Geometric complexity theory (GCT) is an approach via algebraic geometry and representation theory towards the P vs. NP problems and related problems Ketan D. Mulmuley.

More precisely, the idea is to solve permanent vs. determinant problems over some field $K$. Solving this problem $K = \mathbb{F}_p$ for large enough $p$ implies very hard computational complexity problem #P$\not\subset$NC.

However nowadays GCT deals only with permanent vs. determinant problem for $\mathbb{C}$, as I know. Ketan D. Mulmuley explained the reason: The arithmetic case is easier than the case when $K = \mathbb{F}_p$ because it avoids complications in algebra that arise in the case of finite fields

I completely argee with this argument, however I do not think that this is a reason do not consider finite fields now at all.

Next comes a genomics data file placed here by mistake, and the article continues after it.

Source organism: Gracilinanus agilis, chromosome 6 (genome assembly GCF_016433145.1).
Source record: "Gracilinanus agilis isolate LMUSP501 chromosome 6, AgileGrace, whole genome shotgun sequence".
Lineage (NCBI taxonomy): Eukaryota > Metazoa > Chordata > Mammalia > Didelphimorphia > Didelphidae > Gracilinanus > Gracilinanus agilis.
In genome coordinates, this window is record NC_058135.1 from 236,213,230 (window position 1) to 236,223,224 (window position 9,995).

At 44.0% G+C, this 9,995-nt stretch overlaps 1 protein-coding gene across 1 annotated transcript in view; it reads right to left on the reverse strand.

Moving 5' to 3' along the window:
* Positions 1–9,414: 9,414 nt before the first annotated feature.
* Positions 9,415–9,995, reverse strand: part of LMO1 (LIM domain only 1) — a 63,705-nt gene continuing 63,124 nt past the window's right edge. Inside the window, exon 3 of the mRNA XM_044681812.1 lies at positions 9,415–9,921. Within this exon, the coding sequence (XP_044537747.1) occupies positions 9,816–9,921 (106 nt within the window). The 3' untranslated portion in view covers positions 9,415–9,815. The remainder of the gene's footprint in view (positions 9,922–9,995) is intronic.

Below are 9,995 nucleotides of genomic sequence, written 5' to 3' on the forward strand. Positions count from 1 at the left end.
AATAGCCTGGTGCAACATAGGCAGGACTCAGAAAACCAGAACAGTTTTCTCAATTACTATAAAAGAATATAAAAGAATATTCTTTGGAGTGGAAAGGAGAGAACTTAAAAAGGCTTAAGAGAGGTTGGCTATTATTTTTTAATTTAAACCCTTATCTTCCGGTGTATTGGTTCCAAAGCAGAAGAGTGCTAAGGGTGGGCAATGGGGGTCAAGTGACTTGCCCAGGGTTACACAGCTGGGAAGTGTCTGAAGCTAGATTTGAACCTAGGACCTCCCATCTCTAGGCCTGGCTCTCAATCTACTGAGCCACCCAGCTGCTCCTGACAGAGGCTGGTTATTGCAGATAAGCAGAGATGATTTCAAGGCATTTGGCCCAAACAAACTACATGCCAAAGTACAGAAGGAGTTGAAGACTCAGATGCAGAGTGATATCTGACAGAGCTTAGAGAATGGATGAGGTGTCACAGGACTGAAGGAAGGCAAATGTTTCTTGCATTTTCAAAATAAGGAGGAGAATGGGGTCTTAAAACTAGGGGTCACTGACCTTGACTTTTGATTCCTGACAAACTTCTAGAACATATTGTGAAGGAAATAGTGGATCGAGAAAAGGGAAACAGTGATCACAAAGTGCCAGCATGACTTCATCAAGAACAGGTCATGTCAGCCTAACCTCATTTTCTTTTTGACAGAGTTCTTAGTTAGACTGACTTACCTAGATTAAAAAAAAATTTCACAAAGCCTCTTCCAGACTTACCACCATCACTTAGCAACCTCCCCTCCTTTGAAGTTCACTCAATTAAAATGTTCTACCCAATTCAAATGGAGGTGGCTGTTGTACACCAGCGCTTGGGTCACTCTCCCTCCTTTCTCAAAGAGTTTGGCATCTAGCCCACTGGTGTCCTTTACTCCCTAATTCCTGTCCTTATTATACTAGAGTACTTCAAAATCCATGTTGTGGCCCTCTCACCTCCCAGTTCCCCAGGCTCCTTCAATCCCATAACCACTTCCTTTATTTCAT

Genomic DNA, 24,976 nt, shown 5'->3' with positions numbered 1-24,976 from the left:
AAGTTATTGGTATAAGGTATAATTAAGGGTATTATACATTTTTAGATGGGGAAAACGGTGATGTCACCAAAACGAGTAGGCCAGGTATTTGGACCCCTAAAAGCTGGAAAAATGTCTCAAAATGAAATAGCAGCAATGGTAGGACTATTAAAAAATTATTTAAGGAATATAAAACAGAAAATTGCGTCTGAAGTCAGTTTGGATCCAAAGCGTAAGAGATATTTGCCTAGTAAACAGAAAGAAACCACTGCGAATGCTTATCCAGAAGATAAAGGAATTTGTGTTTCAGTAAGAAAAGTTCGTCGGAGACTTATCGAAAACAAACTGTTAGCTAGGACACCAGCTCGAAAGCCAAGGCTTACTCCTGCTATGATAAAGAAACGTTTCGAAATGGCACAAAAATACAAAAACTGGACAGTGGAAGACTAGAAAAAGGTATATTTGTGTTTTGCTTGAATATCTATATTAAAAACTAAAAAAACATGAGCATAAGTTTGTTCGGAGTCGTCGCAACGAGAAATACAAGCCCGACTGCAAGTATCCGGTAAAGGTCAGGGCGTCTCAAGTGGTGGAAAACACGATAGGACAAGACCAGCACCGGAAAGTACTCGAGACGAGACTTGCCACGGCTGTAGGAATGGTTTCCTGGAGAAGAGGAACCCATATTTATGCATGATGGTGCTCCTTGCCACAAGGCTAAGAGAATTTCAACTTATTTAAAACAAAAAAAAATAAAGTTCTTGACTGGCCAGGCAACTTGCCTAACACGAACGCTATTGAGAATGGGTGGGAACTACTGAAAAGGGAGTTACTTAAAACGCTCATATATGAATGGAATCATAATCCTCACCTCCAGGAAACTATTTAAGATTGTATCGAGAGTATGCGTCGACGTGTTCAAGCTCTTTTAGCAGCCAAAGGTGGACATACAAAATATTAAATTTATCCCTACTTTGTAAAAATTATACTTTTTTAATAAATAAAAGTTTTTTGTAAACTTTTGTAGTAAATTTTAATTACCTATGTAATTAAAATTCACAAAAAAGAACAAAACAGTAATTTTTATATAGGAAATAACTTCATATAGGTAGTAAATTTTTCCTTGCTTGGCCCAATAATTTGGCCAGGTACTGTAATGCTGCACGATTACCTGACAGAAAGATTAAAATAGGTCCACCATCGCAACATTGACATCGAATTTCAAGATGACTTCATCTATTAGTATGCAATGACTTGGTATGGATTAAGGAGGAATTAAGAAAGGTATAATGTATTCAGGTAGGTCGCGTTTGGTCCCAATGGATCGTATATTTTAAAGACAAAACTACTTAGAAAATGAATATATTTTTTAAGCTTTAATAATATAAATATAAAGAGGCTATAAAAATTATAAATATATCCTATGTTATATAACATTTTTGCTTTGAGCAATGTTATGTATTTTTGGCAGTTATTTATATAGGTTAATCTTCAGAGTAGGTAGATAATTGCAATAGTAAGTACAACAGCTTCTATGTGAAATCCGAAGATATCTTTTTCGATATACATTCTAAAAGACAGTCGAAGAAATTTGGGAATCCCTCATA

My question is: does somebody try to develop GCT for $\overline{\mathbb{F}_p}$?

I think the first step in this direction should be a classification of Weyl modules over finite fields. Is it done?

UPD: In On P vs. NP, Geometric Complexity Theory, and The Flip I: a high-level view, Technical Report TR-2007-13, computer science department, The University of Chicago, September, 2007. Mulmuley writes In [GCT11], the problems that arise in the context of the flip over an algebraically closed field of positive characteristic, or a finite field are discussed.

However GCT11 does not published yet...

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    $\begingroup$ The fact that the representation theory of reductive groups is not semisimple in positive characteristic is a huge barrier. $\endgroup$ – W. Cadegan-Schlieper Jan 28 '17 at 22:57

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